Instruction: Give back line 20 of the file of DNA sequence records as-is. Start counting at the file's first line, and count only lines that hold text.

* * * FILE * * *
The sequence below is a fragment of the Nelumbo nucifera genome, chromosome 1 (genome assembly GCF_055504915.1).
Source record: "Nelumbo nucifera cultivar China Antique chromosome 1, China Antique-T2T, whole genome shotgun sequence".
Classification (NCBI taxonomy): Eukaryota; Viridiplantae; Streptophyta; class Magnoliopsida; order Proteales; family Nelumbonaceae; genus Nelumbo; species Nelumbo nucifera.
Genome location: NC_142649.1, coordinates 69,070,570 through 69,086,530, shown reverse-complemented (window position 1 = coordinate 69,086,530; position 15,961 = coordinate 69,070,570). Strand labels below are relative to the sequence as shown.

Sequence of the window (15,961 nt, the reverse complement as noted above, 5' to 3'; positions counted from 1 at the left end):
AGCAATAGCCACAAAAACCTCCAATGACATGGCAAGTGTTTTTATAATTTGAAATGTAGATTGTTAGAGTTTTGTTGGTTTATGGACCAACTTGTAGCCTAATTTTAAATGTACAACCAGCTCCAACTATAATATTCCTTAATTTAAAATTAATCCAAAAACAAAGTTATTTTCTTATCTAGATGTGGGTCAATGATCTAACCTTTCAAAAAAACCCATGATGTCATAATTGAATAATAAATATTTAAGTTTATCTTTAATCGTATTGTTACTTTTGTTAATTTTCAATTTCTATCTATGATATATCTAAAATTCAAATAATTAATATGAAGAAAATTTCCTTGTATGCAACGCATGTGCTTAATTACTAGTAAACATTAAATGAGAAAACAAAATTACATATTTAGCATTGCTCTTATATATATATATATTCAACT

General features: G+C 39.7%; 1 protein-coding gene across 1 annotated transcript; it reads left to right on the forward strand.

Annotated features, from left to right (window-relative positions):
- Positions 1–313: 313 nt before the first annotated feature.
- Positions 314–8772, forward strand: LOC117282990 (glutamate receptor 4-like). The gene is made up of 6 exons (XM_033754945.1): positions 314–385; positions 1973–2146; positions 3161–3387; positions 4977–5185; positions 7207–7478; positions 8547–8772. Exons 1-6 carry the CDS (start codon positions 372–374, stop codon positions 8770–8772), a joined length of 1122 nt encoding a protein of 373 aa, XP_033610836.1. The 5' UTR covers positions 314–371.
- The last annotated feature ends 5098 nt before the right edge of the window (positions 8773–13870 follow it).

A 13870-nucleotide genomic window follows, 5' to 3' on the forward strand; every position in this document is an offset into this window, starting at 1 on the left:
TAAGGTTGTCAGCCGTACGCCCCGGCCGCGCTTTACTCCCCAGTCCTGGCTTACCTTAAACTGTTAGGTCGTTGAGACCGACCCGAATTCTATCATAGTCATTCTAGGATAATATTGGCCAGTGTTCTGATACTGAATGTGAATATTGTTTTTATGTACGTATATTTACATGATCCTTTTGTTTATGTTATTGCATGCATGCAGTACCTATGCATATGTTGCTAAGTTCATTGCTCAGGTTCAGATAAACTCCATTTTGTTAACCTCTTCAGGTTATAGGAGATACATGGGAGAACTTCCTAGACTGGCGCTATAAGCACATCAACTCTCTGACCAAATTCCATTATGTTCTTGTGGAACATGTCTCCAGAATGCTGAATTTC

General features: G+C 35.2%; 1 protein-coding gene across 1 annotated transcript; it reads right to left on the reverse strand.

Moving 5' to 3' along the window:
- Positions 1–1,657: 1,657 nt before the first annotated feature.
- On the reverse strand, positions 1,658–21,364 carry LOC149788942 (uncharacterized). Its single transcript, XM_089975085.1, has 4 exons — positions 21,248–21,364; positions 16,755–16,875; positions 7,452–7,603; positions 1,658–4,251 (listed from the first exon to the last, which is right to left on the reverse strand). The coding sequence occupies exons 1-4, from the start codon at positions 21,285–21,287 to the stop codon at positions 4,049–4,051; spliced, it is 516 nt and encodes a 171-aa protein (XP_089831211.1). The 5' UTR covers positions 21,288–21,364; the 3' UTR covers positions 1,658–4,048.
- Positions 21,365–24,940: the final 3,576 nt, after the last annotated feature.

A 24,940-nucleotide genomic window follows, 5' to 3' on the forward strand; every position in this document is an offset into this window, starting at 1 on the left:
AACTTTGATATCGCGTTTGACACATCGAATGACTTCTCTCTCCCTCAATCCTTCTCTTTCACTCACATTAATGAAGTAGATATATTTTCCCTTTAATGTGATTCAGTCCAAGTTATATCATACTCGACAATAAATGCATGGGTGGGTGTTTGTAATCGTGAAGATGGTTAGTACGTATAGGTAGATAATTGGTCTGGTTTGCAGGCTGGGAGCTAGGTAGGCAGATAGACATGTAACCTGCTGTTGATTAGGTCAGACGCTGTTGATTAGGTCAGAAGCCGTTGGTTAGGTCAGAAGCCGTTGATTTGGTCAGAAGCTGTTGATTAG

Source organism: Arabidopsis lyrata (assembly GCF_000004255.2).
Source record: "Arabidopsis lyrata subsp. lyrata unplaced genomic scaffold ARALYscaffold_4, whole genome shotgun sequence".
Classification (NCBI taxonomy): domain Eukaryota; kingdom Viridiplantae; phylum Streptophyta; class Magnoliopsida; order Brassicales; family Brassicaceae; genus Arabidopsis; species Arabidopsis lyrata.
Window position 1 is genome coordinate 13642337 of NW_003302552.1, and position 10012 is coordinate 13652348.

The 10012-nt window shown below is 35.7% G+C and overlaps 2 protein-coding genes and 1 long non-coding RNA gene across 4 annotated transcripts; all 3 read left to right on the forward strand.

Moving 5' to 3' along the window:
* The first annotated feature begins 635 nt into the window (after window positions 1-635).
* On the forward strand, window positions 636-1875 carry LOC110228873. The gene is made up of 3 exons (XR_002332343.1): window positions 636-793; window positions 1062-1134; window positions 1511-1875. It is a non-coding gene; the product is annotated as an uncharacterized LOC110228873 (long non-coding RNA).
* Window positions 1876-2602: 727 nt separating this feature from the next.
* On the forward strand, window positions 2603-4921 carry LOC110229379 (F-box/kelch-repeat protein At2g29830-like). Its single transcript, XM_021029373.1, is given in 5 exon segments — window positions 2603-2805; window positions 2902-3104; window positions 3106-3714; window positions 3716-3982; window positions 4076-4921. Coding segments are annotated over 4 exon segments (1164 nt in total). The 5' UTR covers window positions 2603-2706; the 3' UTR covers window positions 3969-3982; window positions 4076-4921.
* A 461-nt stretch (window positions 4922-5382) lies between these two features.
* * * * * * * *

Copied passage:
AACTTTGATATCGCGTTTGACACATCGAATGACTTCTCTCTCCCTCAATCCTTCTCTTTCACTCACATTAATGAAGTAGATATATTTTCCCTTTAATGTGATTCAGTCCAAGTTATATCATACTCGACAATAAATGCATGGGTGGGTGTTTGTAATCGTGAAGATGGTTAGTACGTATAGGTAGATAATTGGTCTGGTTTGCAGGCTGGGAGCTAGGTAGGCAGATAGACATGTAACCTGCTGTTGATTAGGTCAGACGCTGTTGATTAGGTCAGAAGCCGTTGGTTAGGTCAGAAGCCGTTGATTTGGTCAGAAGCTGTTGATTAG